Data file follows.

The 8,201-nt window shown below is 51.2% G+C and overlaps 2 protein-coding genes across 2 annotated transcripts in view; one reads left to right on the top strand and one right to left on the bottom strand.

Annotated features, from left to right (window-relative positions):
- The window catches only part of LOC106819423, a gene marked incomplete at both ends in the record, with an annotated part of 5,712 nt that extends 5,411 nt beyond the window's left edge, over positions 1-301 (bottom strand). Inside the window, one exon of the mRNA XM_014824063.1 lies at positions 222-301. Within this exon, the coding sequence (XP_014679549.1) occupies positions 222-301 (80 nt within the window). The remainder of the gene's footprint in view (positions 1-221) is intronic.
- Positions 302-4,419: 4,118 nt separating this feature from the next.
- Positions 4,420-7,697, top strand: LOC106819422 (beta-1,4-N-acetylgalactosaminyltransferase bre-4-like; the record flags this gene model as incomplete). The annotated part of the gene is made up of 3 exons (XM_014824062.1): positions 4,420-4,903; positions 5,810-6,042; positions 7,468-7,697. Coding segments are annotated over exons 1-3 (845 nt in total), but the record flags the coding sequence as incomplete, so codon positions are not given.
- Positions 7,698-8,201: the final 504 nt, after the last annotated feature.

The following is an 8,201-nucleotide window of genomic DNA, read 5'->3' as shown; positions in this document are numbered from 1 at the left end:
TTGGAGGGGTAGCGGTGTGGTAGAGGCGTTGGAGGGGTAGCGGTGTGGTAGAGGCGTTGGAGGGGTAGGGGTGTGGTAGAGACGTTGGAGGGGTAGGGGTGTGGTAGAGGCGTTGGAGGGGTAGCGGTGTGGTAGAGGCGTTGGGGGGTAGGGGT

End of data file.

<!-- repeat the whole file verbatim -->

The 8,201-nt window shown below is 51.2% G+C and overlaps 2 protein-coding genes across 2 annotated transcripts in view; one reads left to right on the top strand and one right to left on the bottom strand.

Annotated features, from left to right (window-relative positions):
- The window catches only part of LOC106819423, a gene marked incomplete at both ends in the record, with an annotated part of 5,712 nt that extends 5,411 nt beyond the window's left edge, over positions 1-301 (bottom strand). Inside the window, one exon of the mRNA XM_014824063.1 lies at positions 222-301. Within this exon, the coding sequence (XP_014679549.1) occupies positions 222-301 (80 nt within the window). The remainder of the gene's footprint in view (positions 1-221) is intronic.
- Positions 302-4,419: 4,118 nt separating this feature from the next.
- Positions 4,420-7,697, top strand: LOC106819422 (beta-1,4-N-acetylgalactosaminyltransferase bre-4-like; the record flags this gene model as incomplete). The annotated part of the gene is made up of 3 exons (XM_014824062.1): positions 4,420-4,903; positions 5,810-6,042; positions 7,468-7,697. Coding segments are annotated over exons 1-3 (845 nt in total), but the record flags the coding sequence as incomplete, so codon positions are not given.
- Positions 7,698-8,201: the final 504 nt, after the last annotated feature.

The following is an 8,201-nucleotide window of genomic DNA, read 5'->3' as shown; positions in this document are numbered from 1 at the left end:
TTGGAGGGGTAGCGGTGTGGTAGAGGCGTTGGAGGGGTAGCGGTGTGGTAGAGGCGTTGGAGGGGTAGGGGTGTGGTAGAGACGTTGGAGGGGTAGGGGTGTGGTAGAGGCGTTGGAGGGGTAGCGGTGTGGTAGAGGCGTTGGGGGGTAGGGGT